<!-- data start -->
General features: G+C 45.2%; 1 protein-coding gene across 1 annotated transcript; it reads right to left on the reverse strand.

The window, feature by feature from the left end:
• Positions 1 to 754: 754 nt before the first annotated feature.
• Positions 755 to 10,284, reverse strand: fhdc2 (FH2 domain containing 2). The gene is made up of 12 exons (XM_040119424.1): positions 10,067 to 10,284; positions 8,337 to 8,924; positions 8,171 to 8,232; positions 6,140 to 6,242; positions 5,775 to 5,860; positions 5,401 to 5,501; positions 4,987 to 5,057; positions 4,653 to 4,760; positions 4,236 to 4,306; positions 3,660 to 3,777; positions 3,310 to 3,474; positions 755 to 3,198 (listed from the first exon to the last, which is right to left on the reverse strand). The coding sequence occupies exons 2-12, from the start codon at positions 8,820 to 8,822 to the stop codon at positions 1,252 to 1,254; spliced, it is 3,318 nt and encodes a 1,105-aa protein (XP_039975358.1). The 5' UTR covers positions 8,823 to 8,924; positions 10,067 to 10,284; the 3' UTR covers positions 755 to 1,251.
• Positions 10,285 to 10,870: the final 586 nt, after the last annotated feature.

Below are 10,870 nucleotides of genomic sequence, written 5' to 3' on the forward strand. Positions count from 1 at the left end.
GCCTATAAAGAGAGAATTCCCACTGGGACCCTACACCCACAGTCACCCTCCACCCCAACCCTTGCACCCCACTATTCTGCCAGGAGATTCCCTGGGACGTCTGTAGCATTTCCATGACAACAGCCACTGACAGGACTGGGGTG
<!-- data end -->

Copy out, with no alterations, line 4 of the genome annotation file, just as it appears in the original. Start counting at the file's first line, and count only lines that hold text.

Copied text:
• Positions 755 to 10,284, reverse strand: fhdc2 (FH2 domain containing 2). The gene is made up of 12 exons (XM_040119424.1): positions 10,067 to 10,284; positions 8,337 to 8,924; positions 8,171 to 8,232; positions 6,140 to 6,242; positions 5,775 to 5,860; positions 5,401 to 5,501; positions 4,987 to 5,057; positions 4,653 to 4,760; positions 4,236 to 4,306; positions 3,660 to 3,777; positions 3,310 to 3,474; positions 755 to 3,198 (listed from the first exon to the last, which is right to left on the reverse strand). The coding sequence occupies exons 2-12, from the start codon at positions 8,820 to 8,822 to the stop codon at positions 1,252 to 1,254; spliced, it is 3,318 nt and encodes a 1,105-aa protein (XP_039975358.1). The 5' UTR covers positions 8,823 to 8,924; positions 10,067 to 10,284; the 3' UTR covers positions 755 to 1,251.